When it comes to critically acclaimed movies, having a sequel has, in a lot of situations, proven to be an uninspired decision (Rocky II, Jaws 2, The Fly II). Whether it was because bringing the whole cast and production team back was impossible or just because the script was not a great continuation of the story, follow-ups have always been a sensitive part of cinematography.

With Avatar: The Way of Water (2022), the sequel to the original Avatar (2009), launching over a decade after the first movie, fans and critics have started to question whether it was the right decision. When Avatar appeared in cinemas 13 years ago, it shocked the entire world. The visuals, the cinematography, and the details were completely new, which led to the movie being such an immersive 3D experience for the viewers. The film managed to become the absolute box office leader of all time, still holding its place after all these years. So, after a perfect ending and 3 Oscars to account for its influence in the industry, Avatar could have been remembered as a classic. However, James Cameron, the original’s magical director, decided that he was going to make Avatar a series, releasing another 4 movies by 2028. Now, in December 2022, we got the first sample of this new series of movies that would follow the first one.

To begin with, Avatar: The Way of Water managed to bring back all of the big names in cast members and crew, and most importantly, was directed and written by Cameron, the only creative genius capable of portraying the astonishing world of Avatar. The movie now shows life on the planet Pandora, with the Na’Vi living under the leadership of Toruk Makto, their one true born leader, Jake Sully. Time has passed, and he is now shown together with his grown up kids and wife Neytiri. Their perfect world is shattered again after the arrival of their old enemies, the humans, who come more prepared than before to exploit Pandora’s resources to the maximum by building a massive city right on the planet. The old marines are now avatars who have fully adopted the Na’Vi ways, and the script follows the battles between them and Jake’s family, who initially find refuge with the water tribes.

The shift away from the jungle wildlife and the water Na’Vi represent the new element of the movie, and to me this is the part that truly makes the film worth watching. Although the script is not the most creative and the dialogue is lacking in parts, what I always thought extraordinary was the world building that Cameron manages to achieve, accounting for minute details that make it incredibly immersive. The budget for the production was huge and indeed there is a lot of computer-generated imagery (CGI) in most of the scenes, but I think it is only for the best, as there is no other way of portraying the people, traditions and wildlife of the planet better than the way Cameron did. Although the screen time is over 3 hours and I have to say that might be too much; my personal recommendation would be to watch the film in a theatre, possibly in IMAX 3D, and enjoy the soundtrack, the visuals, and the whole experience it brings. On the more critical side of things, the voice acting and the gestures of the characters were decent, but there is no aspect that could turn this into a bad film.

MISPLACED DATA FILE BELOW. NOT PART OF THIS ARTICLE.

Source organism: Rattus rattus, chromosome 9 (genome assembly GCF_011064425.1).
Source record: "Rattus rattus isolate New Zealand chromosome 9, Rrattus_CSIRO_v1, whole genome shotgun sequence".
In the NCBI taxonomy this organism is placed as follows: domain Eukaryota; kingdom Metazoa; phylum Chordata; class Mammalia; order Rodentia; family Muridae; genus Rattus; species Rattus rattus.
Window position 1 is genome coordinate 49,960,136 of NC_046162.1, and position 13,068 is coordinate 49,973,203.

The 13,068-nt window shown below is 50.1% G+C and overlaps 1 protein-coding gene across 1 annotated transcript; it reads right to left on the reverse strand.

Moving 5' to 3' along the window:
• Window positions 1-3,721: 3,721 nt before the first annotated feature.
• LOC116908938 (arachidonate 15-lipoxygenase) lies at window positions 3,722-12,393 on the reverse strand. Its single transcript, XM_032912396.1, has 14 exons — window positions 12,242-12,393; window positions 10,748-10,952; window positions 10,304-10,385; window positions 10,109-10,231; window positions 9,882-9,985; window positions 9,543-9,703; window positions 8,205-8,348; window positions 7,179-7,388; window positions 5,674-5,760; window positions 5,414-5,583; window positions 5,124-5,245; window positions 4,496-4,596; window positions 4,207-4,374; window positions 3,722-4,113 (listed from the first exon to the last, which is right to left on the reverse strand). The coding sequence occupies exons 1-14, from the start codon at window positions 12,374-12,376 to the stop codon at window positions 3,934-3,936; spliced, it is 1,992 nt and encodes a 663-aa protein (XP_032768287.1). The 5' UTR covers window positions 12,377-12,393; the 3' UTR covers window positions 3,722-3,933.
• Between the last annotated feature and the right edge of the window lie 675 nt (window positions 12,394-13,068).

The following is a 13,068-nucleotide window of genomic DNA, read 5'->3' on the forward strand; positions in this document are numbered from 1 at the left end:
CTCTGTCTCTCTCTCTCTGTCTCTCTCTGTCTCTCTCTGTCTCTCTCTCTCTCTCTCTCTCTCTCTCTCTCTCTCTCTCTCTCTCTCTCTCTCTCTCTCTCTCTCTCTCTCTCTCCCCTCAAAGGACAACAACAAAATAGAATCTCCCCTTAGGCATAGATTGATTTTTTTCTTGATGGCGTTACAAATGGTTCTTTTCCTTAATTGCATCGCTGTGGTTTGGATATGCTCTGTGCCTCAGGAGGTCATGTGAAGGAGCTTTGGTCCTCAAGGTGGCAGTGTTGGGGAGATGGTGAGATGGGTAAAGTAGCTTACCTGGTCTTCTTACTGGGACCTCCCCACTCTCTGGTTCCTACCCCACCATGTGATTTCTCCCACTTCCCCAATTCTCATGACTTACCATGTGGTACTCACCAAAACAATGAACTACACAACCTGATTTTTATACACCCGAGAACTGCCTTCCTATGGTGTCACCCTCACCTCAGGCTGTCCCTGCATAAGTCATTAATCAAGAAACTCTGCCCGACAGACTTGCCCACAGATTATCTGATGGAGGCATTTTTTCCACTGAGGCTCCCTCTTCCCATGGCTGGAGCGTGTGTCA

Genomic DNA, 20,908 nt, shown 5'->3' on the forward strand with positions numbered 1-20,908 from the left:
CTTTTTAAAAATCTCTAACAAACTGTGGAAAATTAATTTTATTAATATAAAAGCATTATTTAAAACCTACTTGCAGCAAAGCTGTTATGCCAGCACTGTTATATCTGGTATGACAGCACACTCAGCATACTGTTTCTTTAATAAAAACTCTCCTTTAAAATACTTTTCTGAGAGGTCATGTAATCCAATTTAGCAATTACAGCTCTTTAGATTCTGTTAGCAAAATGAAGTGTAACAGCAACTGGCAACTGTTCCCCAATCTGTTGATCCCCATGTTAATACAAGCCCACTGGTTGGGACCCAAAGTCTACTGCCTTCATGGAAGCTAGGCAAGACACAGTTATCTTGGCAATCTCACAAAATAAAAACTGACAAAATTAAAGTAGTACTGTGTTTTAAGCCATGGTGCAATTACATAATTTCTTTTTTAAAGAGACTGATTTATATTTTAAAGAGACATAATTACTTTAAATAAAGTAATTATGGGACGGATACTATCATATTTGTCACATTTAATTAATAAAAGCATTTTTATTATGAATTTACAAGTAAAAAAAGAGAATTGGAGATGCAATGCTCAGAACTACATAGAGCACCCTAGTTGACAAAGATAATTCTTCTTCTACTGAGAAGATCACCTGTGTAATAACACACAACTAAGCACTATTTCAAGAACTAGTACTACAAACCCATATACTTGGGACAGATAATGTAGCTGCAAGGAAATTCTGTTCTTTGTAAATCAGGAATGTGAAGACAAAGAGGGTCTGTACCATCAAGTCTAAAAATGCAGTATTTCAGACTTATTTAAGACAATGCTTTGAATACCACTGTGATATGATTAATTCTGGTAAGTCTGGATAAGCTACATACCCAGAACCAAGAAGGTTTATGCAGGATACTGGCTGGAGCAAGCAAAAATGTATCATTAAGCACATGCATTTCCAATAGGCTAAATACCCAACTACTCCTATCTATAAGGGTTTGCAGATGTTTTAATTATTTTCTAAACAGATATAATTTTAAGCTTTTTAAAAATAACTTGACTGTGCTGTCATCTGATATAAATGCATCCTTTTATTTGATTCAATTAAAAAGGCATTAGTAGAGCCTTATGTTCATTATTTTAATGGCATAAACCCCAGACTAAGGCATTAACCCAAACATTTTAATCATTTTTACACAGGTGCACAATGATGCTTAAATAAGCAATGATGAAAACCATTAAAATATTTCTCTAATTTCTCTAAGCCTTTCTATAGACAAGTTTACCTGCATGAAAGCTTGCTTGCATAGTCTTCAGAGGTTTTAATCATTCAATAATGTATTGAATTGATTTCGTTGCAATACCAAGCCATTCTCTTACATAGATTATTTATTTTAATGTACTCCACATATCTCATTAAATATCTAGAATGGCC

We have had late sequels of fan favourite movies before with Independence Day: Resurgence (2016), which was launched 20 years after the first one and was widely criticised. However, Top Gun: Maverick, released in early 2022, managed to do the impossible and became higher rated than the original. What this movie did was make use of the already strong foundation that was Top Gun (1986), and preserve the most important and beloved elements of the first movie while creating a much more engaging experience.

Trying to follow the footsteps of a great sequel, I must say that Avatar: The Way of Water did not disappoint. It is definitely not a perfect movie, with flaws in the screenplay that were not as obvious in the original, but it shines with the stunning world building and the intimate connection that audiences form with the Na’Vi. I am very curious to see where the imagination of James Cameron takes this franchise, but until then I must say I am happy to have witnessed such a technical wonder in the theatre and I cannot wait for the next instalment to be released.